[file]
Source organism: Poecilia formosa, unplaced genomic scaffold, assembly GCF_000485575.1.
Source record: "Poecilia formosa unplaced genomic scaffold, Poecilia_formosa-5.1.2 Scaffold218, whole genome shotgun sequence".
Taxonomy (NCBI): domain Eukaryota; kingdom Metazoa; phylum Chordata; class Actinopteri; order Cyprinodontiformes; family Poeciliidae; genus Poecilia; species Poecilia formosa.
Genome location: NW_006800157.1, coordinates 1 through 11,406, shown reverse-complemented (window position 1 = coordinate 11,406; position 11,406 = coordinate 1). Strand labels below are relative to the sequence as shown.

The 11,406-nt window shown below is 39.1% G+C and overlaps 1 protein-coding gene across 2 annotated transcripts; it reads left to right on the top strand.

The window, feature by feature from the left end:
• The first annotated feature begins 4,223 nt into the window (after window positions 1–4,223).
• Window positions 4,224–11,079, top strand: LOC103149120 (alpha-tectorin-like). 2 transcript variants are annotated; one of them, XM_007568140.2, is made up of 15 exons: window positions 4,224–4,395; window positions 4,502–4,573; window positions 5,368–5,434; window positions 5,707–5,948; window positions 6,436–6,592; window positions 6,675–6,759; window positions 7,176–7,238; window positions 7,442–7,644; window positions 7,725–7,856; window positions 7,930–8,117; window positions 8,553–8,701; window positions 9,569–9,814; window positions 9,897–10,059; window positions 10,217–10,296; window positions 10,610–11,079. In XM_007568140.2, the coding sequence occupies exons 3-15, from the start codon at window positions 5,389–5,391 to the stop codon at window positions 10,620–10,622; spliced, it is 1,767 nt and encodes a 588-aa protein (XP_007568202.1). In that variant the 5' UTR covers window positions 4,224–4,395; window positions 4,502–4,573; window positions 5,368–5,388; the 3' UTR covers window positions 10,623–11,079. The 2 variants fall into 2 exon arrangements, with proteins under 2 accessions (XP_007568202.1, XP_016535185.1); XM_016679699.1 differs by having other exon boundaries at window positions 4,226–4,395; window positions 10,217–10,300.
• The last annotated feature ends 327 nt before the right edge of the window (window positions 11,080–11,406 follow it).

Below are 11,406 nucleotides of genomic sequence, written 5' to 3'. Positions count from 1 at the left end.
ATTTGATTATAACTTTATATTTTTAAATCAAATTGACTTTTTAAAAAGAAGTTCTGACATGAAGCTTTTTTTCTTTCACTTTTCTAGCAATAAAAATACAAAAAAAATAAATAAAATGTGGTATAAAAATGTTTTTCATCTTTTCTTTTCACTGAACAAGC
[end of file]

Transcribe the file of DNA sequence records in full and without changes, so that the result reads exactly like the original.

Source organism: Poecilia formosa, unplaced genomic scaffold, assembly GCF_000485575.1.
Source record: "Poecilia formosa unplaced genomic scaffold, Poecilia_formosa-5.1.2 Scaffold218, whole genome shotgun sequence".
Taxonomy (NCBI): domain Eukaryota; kingdom Metazoa; phylum Chordata; class Actinopteri; order Cyprinodontiformes; family Poeciliidae; genus Poecilia; species Poecilia formosa.
Genome location: NW_006800157.1, coordinates 1 through 11,406, shown reverse-complemented (window position 1 = coordinate 11,406; position 11,406 = coordinate 1). Strand labels below are relative to the sequence as shown.

The 11,406-nt window shown below is 39.1% G+C and overlaps 1 protein-coding gene across 2 annotated transcripts; it reads left to right on the top strand.

The window, feature by feature from the left end:
• The first annotated feature begins 4,223 nt into the window (after window positions 1–4,223).
• Window positions 4,224–11,079, top strand: LOC103149120 (alpha-tectorin-like). 2 transcript variants are annotated; one of them, XM_007568140.2, is made up of 15 exons: window positions 4,224–4,395; window positions 4,502–4,573; window positions 5,368–5,434; window positions 5,707–5,948; window positions 6,436–6,592; window positions 6,675–6,759; window positions 7,176–7,238; window positions 7,442–7,644; window positions 7,725–7,856; window positions 7,930–8,117; window positions 8,553–8,701; window positions 9,569–9,814; window positions 9,897–10,059; window positions 10,217–10,296; window positions 10,610–11,079. In XM_007568140.2, the coding sequence occupies exons 3-15, from the start codon at window positions 5,389–5,391 to the stop codon at window positions 10,620–10,622; spliced, it is 1,767 nt and encodes a 588-aa protein (XP_007568202.1). In that variant the 5' UTR covers window positions 4,224–4,395; window positions 4,502–4,573; window positions 5,368–5,388; the 3' UTR covers window positions 10,623–11,079. The 2 variants fall into 2 exon arrangements, with proteins under 2 accessions (XP_007568202.1, XP_016535185.1); XM_016679699.1 differs by having other exon boundaries at window positions 4,226–4,395; window positions 10,217–10,300.
• The last annotated feature ends 327 nt before the right edge of the window (window positions 11,080–11,406 follow it).

Below are 11,406 nucleotides of genomic sequence, written 5' to 3'. Positions count from 1 at the left end.
ATTTGATTATAACTTTATATTTTTAAATCAAATTGACTTTTTAAAAAGAAGTTCTGACATGAAGCTTTTTTTCTTTCACTTTTCTAGCAATAAAAATACAAAAAAAATAAATAAAATGTGGTATAAAAATGTTTTTCATCTTTTCTTTTCACTGAACAAGC